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Every time you turn around, a new “performance marketing” opportunity turns up for B-to-B marketers.  What a treasure trove!  And on the face of it, a real boon, because you only pay when your prospect takes the action you’re looking for—the click, the download, the purchase, whatever.  But there are some potholes to consider.  Let’s look at how marketers get value out of this approach to finding new customers.   

To back up, what is this performance marketing thing, anyway?  It generally means that the media channel owner conducts a campaign, and charges the marketer an agreed price for every respondent, according to predetermined criteria. There are scads of ways performance marketing is being applied across the B-to-B go-to-market spectrum.  So far, this is what I know:

  • Pay per click.  The grand-daddy of performance marketing, the system that sent Google’s fortunes into the stratosphere.  You only pay when a prospect clicks on your selected keyword(s).  The secret to success here is choosing the right keywords and sending the clicker to a brilliantly written landing page, where you have a prayer of converting them from a mere clicker to something else, like a prospect with whom you can continue a conversation.  Some banner advertising and email rental lists are sold this way, as well.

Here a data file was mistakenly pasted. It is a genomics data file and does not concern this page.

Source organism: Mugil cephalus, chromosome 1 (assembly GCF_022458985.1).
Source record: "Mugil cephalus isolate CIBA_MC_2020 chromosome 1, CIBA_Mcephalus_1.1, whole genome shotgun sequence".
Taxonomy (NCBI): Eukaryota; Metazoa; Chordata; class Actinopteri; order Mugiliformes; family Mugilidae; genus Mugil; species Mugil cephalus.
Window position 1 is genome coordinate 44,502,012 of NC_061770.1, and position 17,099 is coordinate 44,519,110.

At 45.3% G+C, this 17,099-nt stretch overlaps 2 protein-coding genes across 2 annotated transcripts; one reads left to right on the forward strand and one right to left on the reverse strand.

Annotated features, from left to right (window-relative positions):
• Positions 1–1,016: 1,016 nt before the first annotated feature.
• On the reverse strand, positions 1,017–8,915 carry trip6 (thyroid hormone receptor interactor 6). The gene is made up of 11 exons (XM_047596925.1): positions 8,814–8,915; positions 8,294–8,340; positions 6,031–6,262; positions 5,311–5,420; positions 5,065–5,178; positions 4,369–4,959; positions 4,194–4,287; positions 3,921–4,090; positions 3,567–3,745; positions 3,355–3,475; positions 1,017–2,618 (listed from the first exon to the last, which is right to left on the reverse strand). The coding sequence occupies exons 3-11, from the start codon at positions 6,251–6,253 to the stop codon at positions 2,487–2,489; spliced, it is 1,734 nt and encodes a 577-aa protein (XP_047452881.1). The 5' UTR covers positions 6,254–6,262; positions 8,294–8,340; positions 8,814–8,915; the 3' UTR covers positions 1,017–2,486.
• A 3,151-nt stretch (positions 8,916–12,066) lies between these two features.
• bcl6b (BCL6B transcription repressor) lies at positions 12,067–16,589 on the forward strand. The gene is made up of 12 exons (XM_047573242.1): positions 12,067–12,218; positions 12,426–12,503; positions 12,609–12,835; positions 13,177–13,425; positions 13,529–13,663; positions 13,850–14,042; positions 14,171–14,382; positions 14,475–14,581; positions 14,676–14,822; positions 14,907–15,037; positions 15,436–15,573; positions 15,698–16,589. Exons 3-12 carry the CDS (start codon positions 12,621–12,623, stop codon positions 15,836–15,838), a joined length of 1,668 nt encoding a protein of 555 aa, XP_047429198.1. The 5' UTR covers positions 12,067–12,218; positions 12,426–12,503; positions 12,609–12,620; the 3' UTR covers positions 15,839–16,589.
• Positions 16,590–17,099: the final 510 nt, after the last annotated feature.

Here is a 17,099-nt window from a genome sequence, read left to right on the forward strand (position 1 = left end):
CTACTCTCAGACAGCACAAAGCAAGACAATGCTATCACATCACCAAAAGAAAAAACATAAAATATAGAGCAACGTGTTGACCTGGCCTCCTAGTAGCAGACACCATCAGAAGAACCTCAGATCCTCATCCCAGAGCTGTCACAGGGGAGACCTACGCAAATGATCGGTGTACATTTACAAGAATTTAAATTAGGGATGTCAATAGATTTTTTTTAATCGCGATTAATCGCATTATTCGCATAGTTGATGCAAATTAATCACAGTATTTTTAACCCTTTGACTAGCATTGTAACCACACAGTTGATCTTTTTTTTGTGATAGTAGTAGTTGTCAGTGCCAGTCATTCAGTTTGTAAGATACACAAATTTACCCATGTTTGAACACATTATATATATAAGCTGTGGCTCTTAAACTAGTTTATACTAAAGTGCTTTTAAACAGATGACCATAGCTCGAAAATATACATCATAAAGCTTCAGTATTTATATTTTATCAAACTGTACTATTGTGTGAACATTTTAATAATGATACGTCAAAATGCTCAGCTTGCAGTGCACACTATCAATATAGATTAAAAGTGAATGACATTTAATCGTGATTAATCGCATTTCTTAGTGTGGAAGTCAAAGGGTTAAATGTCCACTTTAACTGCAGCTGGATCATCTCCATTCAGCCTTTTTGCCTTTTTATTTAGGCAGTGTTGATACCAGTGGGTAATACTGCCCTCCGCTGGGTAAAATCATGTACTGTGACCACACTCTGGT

• Pay per lead.  This highly popular technique was pioneered by trade publishers looking for ways to extend the value of their customer access.  Ziff Davis and TechTarget are leaders in the tech industry world, using “content syndication,” distributing marketers’ white papers and research reports, and charging by response.  MadisonLogic offers pay per lead programs via banner ads to a network of 300 publishers, with particular strength in the HR and technology sectors.  Another player is True Influence, which uses email to its own compiled database of business buyers.
  • Pay per appointment.  Hiring a telemarketing shop to conduct appointment-setting programs for sales reps is a long-time staple of the B-to-B marketing toolkit, and often priced by the appointment.  Myriad call centers offer this kind of pricing.